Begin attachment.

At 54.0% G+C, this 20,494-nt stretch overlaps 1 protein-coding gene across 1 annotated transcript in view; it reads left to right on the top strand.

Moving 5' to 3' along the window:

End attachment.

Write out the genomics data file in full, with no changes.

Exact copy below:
At 54.0% G+C, this 20,494-nt stretch overlaps 1 protein-coding gene across 1 annotated transcript in view; it reads left to right on the top strand.

Moving 5' to 3' along the window: